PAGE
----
Question: read multiple fasta sequence using kseq.h
1
gravatar for madhurima.das
6.3 years ago by
United States
madhurima.das10 wrote:

I am trying to find fasta sequences of 5 ids/name as provided by user from a big fasta file (containing 80000 fasta sequences) using an external header file kseq.h as in:http://lh3lh3.users.sourceforge.net/kseq.shtml. When I run the program in a for loop, I have to open/close the big fasta file again and again (commented in the code) which makes the computation time slow. On the contrary, if I open/close only once outside the loop, the program stops if it encounters an entry which is not present in the big fasta file i.e. it reaches end of the file. Can anyone suggest how to get all the sequences without losing computational time. The code is:

 

    #include <zlib.h>
    #include <stdio.h>
    #include <stdlib.h>
    #include <string.h>
    #include <time.h>
    #include "ext_libraries/kseq.h"
    
    KSEQ_INIT(gzFile, gzread)
    
    int main(int argc,char *argv[])
    {
        char gwidd_ids[100];
        kseq_t *seq;
        int i=0,nFields=0,row=0,col=0;
        int size=1000,flag1=0,l=0,index0=0;
    
        printf("Opening file %s\n",argv[1]);
        
        char **gi_ids=(char **)malloc(sizeof(char *)*size);
        for(i=0;i<size;i++)
        {
            gi_ids[i]=(char *)malloc(sizeof(char)*50);
        }
        FILE *fp_inp = fopen(argv[1],"r");
        while(fscanf(fp_inp,"%s",gwidd_ids) == 1)
        {
            printf("%s\n",gwidd_ids);
            strcpy(gi_ids[index0],gwidd_ids);
            index0++;
        }    
        fclose(fp_inp);
    
        FILE *f0 = fopen("xxx.txt", "w");
        FILE *f1 = fopen("yyy.txt", "w");
        FILE *f2 = fopen("zzz", "w");
    
        FILE *instream = NULL;
        instream = fopen("fasta_seq_nr_uniprot.txt", "r"); 
        gzFile fpf = gzdopen(fileno(instream), "r");
    
        for(col=0;col<index0;col++)
        {
            flag1=0;
    //        FILE *instream = NULL;
    //        instream = fopen("fasta_seq_nr_uniprot.txt", "r"); 
    //        gzFile fpf = gzdopen(fileno(instream), "r");
            kseq_t *seq = kseq_init(fpf); 
            while((kseq_read(seq)) >= 0 && flag1 == 0)
            {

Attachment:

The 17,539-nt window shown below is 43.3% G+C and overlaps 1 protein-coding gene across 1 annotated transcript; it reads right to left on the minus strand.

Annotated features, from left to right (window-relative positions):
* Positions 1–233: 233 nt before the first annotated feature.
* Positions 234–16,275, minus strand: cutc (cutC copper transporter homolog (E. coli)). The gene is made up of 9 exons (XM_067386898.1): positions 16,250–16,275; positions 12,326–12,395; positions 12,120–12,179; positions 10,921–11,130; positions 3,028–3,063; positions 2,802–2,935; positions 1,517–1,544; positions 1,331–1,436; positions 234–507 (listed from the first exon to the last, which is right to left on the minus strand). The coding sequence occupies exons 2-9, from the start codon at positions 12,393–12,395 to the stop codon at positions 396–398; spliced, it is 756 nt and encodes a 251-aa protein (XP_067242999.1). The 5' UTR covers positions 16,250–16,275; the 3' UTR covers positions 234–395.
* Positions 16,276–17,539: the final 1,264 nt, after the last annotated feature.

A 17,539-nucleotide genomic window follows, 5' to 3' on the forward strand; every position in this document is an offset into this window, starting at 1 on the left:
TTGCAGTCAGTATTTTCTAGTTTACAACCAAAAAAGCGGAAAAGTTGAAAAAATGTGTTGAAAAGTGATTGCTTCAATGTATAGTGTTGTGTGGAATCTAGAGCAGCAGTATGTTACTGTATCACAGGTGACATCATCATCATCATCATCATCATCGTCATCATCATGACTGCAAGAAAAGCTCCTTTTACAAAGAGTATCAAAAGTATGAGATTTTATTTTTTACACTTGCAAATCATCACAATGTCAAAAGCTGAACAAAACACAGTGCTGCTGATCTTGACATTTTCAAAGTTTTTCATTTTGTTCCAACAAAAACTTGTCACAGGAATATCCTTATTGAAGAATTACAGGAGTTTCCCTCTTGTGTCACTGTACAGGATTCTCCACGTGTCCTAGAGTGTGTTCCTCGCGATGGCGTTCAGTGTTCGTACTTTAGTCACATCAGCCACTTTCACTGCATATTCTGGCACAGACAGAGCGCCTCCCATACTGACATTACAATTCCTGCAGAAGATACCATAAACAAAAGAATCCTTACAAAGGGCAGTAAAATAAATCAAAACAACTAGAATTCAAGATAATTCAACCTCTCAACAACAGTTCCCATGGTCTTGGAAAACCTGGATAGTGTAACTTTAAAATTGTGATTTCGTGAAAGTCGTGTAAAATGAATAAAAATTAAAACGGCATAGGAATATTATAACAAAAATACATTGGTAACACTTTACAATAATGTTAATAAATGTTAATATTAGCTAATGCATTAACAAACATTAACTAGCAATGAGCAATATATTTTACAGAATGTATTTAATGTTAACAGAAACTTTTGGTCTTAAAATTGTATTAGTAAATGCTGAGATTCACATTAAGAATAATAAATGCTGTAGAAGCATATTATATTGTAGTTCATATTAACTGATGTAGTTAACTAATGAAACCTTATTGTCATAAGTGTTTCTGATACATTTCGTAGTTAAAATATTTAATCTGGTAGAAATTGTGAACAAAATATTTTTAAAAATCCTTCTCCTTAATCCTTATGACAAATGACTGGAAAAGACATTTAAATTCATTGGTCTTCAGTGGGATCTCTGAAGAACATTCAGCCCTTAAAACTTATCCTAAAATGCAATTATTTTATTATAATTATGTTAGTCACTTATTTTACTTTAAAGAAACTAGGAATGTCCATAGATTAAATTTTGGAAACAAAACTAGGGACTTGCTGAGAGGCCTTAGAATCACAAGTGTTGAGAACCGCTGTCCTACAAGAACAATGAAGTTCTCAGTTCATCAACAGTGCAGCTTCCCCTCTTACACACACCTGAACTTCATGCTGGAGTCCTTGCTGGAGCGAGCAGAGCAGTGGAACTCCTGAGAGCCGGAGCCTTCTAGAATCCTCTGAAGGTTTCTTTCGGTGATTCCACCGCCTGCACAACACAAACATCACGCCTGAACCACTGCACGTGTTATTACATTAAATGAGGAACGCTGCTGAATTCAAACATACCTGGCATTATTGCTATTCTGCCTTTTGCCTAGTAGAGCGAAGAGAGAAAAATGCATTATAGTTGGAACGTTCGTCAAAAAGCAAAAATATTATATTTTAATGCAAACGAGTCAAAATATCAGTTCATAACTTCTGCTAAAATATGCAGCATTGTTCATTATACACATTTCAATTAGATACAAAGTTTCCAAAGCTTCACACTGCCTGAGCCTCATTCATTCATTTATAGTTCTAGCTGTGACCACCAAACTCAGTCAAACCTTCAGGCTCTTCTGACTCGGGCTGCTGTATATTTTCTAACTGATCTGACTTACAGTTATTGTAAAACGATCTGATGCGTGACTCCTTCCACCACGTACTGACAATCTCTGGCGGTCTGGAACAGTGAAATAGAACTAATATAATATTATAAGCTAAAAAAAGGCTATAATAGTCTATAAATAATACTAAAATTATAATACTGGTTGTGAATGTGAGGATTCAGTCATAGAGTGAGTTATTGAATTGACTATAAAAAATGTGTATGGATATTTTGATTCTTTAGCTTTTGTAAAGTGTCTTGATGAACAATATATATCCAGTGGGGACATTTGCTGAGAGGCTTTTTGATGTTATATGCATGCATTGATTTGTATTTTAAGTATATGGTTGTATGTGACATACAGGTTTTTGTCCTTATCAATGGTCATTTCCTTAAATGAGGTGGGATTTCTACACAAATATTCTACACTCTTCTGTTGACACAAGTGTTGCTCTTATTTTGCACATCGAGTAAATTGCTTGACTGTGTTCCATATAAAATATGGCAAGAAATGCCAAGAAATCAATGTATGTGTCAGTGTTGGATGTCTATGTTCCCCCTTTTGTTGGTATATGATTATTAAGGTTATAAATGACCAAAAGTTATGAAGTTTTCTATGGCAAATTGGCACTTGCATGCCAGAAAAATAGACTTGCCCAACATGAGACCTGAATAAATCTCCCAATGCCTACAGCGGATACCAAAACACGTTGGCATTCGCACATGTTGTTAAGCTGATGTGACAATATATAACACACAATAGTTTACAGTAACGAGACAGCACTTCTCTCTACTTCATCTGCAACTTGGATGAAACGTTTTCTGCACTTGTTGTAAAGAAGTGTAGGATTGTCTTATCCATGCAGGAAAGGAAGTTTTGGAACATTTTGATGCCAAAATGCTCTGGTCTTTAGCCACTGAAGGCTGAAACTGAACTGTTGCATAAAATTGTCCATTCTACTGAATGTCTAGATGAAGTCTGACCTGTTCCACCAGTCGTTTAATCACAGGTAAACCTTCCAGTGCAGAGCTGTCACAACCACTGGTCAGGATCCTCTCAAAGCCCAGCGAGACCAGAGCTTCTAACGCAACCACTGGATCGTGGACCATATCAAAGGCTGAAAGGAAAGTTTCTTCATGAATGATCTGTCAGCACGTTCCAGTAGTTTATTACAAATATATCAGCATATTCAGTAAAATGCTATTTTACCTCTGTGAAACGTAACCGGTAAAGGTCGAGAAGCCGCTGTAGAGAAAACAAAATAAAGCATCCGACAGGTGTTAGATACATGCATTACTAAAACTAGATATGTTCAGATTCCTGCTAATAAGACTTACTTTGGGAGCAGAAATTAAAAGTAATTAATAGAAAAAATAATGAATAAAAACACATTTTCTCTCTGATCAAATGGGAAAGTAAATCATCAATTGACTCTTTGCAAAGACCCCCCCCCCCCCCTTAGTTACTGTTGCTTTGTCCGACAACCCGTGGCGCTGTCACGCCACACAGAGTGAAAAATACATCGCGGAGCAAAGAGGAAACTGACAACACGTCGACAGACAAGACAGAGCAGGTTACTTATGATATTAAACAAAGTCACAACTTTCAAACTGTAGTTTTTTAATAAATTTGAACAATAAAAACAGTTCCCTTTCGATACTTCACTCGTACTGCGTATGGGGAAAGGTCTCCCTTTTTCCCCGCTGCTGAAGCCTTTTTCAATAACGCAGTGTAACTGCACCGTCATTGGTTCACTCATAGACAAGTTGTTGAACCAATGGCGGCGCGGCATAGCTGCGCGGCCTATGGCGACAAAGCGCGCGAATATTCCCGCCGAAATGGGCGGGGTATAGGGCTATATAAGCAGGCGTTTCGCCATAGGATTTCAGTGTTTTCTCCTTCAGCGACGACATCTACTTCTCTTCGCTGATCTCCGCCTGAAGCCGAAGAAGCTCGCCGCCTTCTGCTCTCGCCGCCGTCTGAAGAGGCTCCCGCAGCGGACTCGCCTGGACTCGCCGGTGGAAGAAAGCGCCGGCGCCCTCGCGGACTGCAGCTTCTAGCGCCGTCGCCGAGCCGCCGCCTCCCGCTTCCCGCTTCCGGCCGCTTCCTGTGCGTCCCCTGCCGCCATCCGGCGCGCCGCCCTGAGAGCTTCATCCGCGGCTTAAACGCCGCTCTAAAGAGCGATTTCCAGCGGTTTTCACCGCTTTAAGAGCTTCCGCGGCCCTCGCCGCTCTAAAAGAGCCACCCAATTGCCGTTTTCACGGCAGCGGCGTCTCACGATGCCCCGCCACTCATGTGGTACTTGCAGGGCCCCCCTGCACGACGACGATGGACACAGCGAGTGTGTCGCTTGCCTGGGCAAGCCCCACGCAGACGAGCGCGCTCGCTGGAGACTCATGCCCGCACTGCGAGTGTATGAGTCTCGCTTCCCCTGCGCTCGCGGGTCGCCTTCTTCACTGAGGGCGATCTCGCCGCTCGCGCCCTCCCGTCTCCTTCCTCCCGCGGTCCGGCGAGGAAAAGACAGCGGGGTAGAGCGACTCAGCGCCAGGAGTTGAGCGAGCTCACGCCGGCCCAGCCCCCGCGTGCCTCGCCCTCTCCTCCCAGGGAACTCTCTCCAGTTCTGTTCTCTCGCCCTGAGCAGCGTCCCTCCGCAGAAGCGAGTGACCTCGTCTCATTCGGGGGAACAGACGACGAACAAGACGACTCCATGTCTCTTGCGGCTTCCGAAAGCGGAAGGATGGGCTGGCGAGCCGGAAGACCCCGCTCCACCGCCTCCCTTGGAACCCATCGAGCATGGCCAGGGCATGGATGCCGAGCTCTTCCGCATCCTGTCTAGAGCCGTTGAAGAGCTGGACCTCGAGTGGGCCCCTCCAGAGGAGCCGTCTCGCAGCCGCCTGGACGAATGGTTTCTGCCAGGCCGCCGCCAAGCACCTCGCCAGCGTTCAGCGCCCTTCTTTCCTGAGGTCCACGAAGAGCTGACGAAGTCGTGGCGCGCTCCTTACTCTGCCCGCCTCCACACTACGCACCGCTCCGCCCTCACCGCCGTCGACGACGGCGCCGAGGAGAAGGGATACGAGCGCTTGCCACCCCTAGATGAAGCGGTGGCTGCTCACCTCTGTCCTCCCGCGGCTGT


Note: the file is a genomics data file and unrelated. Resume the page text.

if(strcasecmp(gi_ids[col],seq->name.s) == 0)
                {
                    fprintf(f1,">%s\n",gi_ids[col]);
                    fprintf(f2,">%s\n%s\n",seq->name.s,seq->seq.s);
                    flag1 = 1;
                }
            }
            if(flag1 == 0)
            {
                fprintf(f0,"%s\n",gi_ids[col]);
            }
            kseq_destroy(seq);
    //        gzclose(fpf); 
        }
        gzclose(fpf); 
    
        fclose(f0);
        fclose(f1);
        fclose(f2);
            
        for(i=0;i<size;i++)
        {
            free(gi_ids[i]);
        }
        free(gi_ids);
    
        return 0;
    }    
    
        
C sequence kseq.h • 2.0k views
ADD COMMENTlink modified 6.3 years ago by Alex Reynolds31k • written 6.3 years ago by madhurima.das10
0
gravatar for Devon Ryan
6.3 years ago by
Devon Ryan97k
Freiburg, Germany
Devon Ryan97k wrote:

This is borderline off-topic.

You should just iterate checking gi_ids from within the while((kseq_read(seq))... while loop, setting a found variable and breaking if there's a match.

ADD COMMENTlink written 6.3 years ago by Devon Ryan97k

I think I already have put in a flag condition inside the while loop to break when it reaches flag=1. I hope this is what you meant..

ADD REPLYlink written 6.3 years ago by madhurima.das10

Yeah flag1 will work. Just embed the if-block in a for-loop.

ADD REPLYlink written 6.3 years ago by Devon Ryan97k
0
gravatar for Alex Reynolds
6.3 years ago by
Alex Reynolds31k
Seattle, WA USA
Alex Reynolds31k wrote:

As an alternate approach, consider storing your sequence header IDs of interest into a hash table or associative array. Then stream through the large FASTA file and lookup the file's current sequence header ID against your hash table. If there's a match, print out the header and its sequence.

Lookups of hash tables only take O(1) time and you'll only have to stream through the file once. With five entries in a hash table, and only reading one line into memory at a time for evaluation, the file I/O time and memory usage will be minimal. 

One approach in awk, for example, where you define your five patterns of interest in the variable ht:

$ awk ' \
BEGIN { \
    ht[">foo"] = 1; \
    ht[">bar"] = 1; \
    ht[">baz"] = 1; \
    flag = 0; \
} \
{ \
    if (($0 ~ /^>/) && (ht[$0] == 1)) { \
        print $0; \
        flag = 1; \
    } \
    else if (($0 !~ /^>/) && (flag == 1)) { \
        print $0; \
    } \
    else { \
        flag = 0; \
    } \
}' fasta_seq_nr_uniprot.txt

If you really need to write this in C, you could look into khash.

ADD COMMENTlink modified 6.3 years ago • written 6.3 years ago by Alex Reynolds31k
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